(

Updated from 4:07 p.m. EDT

)

Investors took a mid-summer break from selling technology stocks, but turned up the heat on some of their Old Economy counterparts.

After a session of clinging to some decent early gains, the

Dow Jones Industrial Average faded into the close, up 10.81 to 10,521.98, though well off its intraday high of 10,603. Meanwhile the tech-heavy

Nasdaq Composite Index was happily sporting a triple digit gain, on the heels of its 10.5% slide last week. The Comp gained 103.99 to 3766.99. The

S&P 500 was up 10.94 to 500.64, and the small-cap

Russell 2000 rose 10.42 to 500.64.

While no one was complaining about the action, hardly anyone was set to celebrate just yet. Skeptical market watchers chalked up the action as a natural response to last week's

slippage.

"The upside is really related to the fact" that last week's action was so weak, said Bill Schneider, head of U.S. equity block trading at

UBS Warburg

. "In one day, you don't make back the damage done in the entire last week."

John Bartlett, director of economic and market strategy at

Commerce Bank

in St. Louis, echoed the feeling. "I just think a lot of people really don't know what to believe. That is why you have these up and down days," he said. Bartlett said his firm still likes technology, "despite all the comings and goings," and has also focused on programmable logic stocks, such as

Altera

(ALTR) - Get Report

as well as analog device stocks, citing strong underlying demand in those areas.

Bartlett said his firm seeks to remain grounded and avoids getting swept up in the kind of rapid sector rotation that has characterized market activity of late. "We have a reasonably optimistic outlook. We hold the stocks that we like and let others trade them around."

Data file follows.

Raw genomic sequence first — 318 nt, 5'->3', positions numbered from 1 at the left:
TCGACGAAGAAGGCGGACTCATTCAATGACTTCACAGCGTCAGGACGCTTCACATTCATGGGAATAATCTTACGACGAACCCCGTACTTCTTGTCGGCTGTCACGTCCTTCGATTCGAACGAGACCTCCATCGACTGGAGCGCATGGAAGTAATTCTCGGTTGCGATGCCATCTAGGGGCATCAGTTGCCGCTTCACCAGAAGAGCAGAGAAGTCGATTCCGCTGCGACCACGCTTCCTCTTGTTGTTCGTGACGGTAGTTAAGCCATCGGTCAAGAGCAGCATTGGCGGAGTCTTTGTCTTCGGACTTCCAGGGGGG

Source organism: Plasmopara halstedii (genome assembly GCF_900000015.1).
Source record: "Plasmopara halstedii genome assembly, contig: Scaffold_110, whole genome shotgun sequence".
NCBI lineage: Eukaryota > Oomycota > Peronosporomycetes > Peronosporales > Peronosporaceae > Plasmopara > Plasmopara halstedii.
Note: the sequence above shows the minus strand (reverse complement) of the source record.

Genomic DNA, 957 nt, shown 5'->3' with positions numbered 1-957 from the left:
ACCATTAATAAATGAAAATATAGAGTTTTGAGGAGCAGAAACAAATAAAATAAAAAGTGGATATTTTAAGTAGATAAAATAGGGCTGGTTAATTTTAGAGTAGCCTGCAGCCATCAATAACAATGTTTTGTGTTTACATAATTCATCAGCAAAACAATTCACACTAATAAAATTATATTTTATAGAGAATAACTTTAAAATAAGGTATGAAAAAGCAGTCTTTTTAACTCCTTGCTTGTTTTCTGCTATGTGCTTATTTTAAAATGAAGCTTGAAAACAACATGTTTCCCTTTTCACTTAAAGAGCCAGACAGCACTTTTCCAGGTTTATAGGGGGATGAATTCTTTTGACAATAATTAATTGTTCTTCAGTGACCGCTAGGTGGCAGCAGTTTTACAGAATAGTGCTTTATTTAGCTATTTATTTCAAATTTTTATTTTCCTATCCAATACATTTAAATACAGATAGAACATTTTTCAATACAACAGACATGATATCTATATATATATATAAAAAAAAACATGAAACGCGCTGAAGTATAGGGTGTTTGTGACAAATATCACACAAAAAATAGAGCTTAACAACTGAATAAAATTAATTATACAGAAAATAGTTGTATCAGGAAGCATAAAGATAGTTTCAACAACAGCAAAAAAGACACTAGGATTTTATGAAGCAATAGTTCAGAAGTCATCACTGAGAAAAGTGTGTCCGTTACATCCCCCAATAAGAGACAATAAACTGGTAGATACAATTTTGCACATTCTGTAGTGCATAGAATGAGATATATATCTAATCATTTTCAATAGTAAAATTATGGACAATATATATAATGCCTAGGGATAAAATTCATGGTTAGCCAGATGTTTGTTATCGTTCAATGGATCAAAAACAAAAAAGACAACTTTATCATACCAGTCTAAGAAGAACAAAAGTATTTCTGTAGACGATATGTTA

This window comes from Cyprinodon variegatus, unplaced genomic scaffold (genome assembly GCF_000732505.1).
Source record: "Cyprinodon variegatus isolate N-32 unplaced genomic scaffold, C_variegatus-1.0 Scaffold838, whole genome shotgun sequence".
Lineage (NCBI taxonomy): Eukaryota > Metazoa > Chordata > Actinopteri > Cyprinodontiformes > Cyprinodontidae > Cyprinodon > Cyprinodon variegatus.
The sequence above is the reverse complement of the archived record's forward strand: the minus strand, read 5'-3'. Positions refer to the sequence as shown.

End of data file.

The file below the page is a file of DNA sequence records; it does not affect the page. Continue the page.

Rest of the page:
On the bright side of today's unpredictable action, stocks were able to bounce back from a shaky downturn earlier this morning after a hotter-than-expected "prices paid" component in the July

Chicago Purchasing Managers' Index

(

definition |

chart ) pressured them into the red. The index fell more than expected, to 52 in July from 56.8 in June. But a sub-index measuring prices paid by Chicago-based manufacturers rose sharply, to 70 from 63.6. That's below its March peak, but still raises concerns about accelerating inflation, even in conjunction with slower economic growth

Most investors were relieved to see that today's dance in the red was brief. Technology stocks turned around, remained in the green for most of the day, and picked up some steam heading into the close. On the Nasdaq, fiber-optic stock

SDL

(SDLI)

was the top gainer, sailing up 26, or 8.1%, to 347 1/16, while

PMC-Sierra

(PMCS)

was second in line, up 16 5/8, or 9.4%, to 193 13/16.

Internet stocks were in rebound mode along with the Comp, with

TheStreet.com Internet Sector

index, the

DOT, up 27.19, or 3.9%, to 726.36.

The Dow did not end the day quite as strong, weighed down heavily by

Wal-Mart

(WMT) - Get Report

, which lost 6.1%, even as its tech components were showing some fire.

Amid talk that stocks were getting marked up because of end-of-the month portfolio showing -- which would undermine the significance of today's upside -- much of the near-term focus will shift to some key economic indicators for the rest of the week, including tomorrow's

National Association of Purchasing Manager's

report and Friday's

employment report

for a read on inflation signals.

Market Movers

FPL Group

(FPL) - Get Report

, parent company of

Florida Power & Light

, got whacked while

Entergy

(ENT) - Get Report

was higher after the two announced a $7 billion

merger. The combination would create the largest energy company in the U.S. FPL shares were recently trading off 8.6% and Entergy was up 2.5%.

Juno Online

(JWEB)

sprouted wings after it was

reported that

Time Warner

(TWX)

will allow the company to provide high-speed Internet services on its cable network. This marks the first time Time Warner has given an independent ISP access to its cable lines. Juno jumped 13.3% while Time Warner rose 1.7%.

Qualcomm

(QCOM) - Get Report

was climbing higher after it and

Ford

(F) - Get Report

were said to be planning a

joint venture that will deliver wireless services to cars. Qualcomm was recently up 4%, while Ford was up almost 1%.